Eric Duncan, a newly-elected Conservative MP, says his party should change its approach to LGBTQ issues to resonate with more of the electorate.
“I think we need to work on how we make ourselves a modern Conservative party, and that includes being more inclusive on that issue,” said the new MP for Stormont—Dundas—South Glengarry to CTV.
“I’m looking forward to playing a role in that and helping shape that a little bit more in the coming months and years,” said the Conservative MP, who is gay himself.
Numerous political pundits have said that CPC leader Andrew Scheer’s ambiguity on issues such as same-sex marriage hindered his chances of election.
Kory Teneycke, a former director of communications for former prime minister Stephen Harper and campaign manager for Ontario Premier Doug Ford, said that Scheer will have “big problems” with voters if his position on same-sex marriage remains unclear and “associated with bigotry.”
“In terms of actually being successful in being elected to be the prime minister of the country, I think it’s a deal-stopper,” he said.
Former Conservative minister Peter MacKay said many women turned away from the Conservatives because of Scheer’s “social conservatism.”
When asked if he still supports Scheer remaining as party leader, Duncan said he wants to hear Scheer’s explanation of the election results and how the Conservatives can gain power.
Erin O’Toole and Peter MacKay are looking at runs for the leadership of the Conservative Party of Canada, according to a well-connected source within the party who’s close to prominent figures of the CPC.
“O’Toole is waiting for the dust to settle” to launch his leadership bid, “I assume he is waiting for the caucus meeting next week,” said the source to The Post Millennial.
O’Toole currently serves as the Official Opposition Critic of Foreign Affairs and ran for the Conservative Party leadership in 2017, finishing third behind Maxime Bernier and Andrew Scheer.
Multiple CPC sources spoke to The Post Millennial on the condition of confidentiality.
MacKay, a former minister in the Harper government, has also been establishing the foundations of a leadership bid according to the one source. “MacKay has had top organizers in Toronto for a meeting last week,” said the one source to The Post Millennial.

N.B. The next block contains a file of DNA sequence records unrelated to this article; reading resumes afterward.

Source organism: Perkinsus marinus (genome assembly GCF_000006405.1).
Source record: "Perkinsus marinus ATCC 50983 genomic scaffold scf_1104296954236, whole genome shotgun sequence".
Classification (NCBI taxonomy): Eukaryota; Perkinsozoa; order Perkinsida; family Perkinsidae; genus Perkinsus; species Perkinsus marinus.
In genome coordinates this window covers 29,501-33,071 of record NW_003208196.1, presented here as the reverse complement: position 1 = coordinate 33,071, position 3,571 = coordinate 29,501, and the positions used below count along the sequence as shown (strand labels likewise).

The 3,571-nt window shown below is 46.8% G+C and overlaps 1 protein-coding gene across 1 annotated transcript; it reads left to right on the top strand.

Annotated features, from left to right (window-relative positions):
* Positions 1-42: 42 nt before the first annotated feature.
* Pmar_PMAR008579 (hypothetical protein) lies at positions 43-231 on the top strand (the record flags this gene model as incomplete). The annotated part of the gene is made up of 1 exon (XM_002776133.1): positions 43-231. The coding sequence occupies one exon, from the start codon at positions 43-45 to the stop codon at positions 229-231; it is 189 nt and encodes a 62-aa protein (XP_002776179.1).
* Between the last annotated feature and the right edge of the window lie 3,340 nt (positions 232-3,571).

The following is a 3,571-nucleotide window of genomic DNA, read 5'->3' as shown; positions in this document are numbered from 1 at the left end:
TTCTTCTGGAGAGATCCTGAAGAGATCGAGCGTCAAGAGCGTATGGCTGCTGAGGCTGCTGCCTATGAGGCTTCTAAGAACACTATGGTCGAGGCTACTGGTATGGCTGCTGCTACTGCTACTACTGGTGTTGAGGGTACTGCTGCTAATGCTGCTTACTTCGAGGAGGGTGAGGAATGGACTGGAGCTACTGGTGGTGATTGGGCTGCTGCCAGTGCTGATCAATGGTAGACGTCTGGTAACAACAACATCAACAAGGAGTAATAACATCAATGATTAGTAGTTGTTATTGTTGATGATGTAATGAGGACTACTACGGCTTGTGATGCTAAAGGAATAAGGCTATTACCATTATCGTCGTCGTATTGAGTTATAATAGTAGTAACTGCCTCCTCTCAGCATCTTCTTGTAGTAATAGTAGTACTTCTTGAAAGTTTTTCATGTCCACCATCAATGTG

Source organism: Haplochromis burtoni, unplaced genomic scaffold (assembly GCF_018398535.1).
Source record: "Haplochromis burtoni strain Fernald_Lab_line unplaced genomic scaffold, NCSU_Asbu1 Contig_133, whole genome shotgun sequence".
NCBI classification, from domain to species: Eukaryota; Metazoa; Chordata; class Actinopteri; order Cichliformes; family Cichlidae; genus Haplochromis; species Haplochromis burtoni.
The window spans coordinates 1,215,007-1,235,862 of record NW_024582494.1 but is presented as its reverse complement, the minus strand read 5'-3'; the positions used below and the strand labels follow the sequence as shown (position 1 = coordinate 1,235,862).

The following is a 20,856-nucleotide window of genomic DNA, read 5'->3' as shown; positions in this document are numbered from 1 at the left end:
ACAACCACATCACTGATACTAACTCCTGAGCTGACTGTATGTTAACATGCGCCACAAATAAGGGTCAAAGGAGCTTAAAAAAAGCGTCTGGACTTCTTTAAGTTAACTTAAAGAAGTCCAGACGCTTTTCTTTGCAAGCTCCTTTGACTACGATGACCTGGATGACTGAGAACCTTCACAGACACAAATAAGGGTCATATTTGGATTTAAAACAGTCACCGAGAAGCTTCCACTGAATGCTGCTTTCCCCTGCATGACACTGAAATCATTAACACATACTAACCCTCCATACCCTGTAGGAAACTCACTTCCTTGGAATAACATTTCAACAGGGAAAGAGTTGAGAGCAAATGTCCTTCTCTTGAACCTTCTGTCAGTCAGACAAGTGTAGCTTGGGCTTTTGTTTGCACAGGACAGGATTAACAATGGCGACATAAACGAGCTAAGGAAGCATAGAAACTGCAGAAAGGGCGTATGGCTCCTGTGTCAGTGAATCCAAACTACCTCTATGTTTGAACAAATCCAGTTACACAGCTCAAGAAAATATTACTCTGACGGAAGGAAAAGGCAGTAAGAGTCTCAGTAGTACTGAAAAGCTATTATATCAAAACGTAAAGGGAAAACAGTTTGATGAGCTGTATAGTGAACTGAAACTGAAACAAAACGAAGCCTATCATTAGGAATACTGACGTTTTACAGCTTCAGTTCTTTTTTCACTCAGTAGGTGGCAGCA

“Its categorically false,” said MacKay to The Post Millennial. “I met with former candidates that I supported during the campaign. I met with a group who were putting together a lecture series on [former Nova Scotia premier] Robert Stanfield.”
Earlier this week MacKay criticized Scheer for his stance on social conservatism, telling reporters that issues like abortion and immigration “hung round [Scheer’s] neck like a stinking albatross.” MacKay added that Scheer’s failure to defeat Trudeau “was like having an open net and missing the net.”
After MacKay had made these comments, he soon backtracked, stating on Twitter that his recent comments only had to do with addressing Conservative policy rather than the party’s leadership.
“We’ve been discussing what happened in the campaign and how we can improve our showing in the next election,” MacKay said.
“My open net comment was in response to what the Conservatives did to lose the election with all the ammunition that we had: SNC, blackface, India, all of the vulnerabilities of Justin Trudeau and the Liberals, and how did we manage to lose?” continued MacKay. “I made probably what was a flippant remark, but nevertheless, it seemed to encapsulate that it was like shooting a breakaway on an open net and missing.”
“[My comments were aimed at] the collective, the party, the election. It was not aimed at Andrew Scheer. Of course, a lot of people want to interpret it that way and want to use it as a cudgel to beat Andrew Scheer over the head with. Andrew Scheer is the leader, I supported him during the campaign, I continue to support him,” MacKay said when asked if the buck stops at the leader for the election loss.
“I worked my tail off away from my job and family to do everything in my power to help him become the PM of Canada and I would do it again. So I take some umbrage when I get questioned as to my loyalty— you know, somebody said that ‘MacKay wasn’t on the ice’, well I was on the ice for 18 years, I campaigned in 50 ridings last campaign, and I helped put the party together, I have a vested interest in seeing a Conservative government.”
Mackay previously served as the leader of the Progressive Conservative party before it merged with the Canadian Alliance, before Harper took over the united party.
During the 2017 Conservative leadership election, O’Toole received similar support to Scheer within the party’s caucus.
Sources within the party say as many as 50 caucus members, including senators, are entertaining the idea of pushing for a leadership confidence vote at next Wednesday’s caucus meeting. At least 25 MPs—20 percent—need to sign a notice to trigger the confidence vote.
Scheer’s office didn’t immediately respond to request for comment.
The Post Millennial could not reach O’Toole for comment.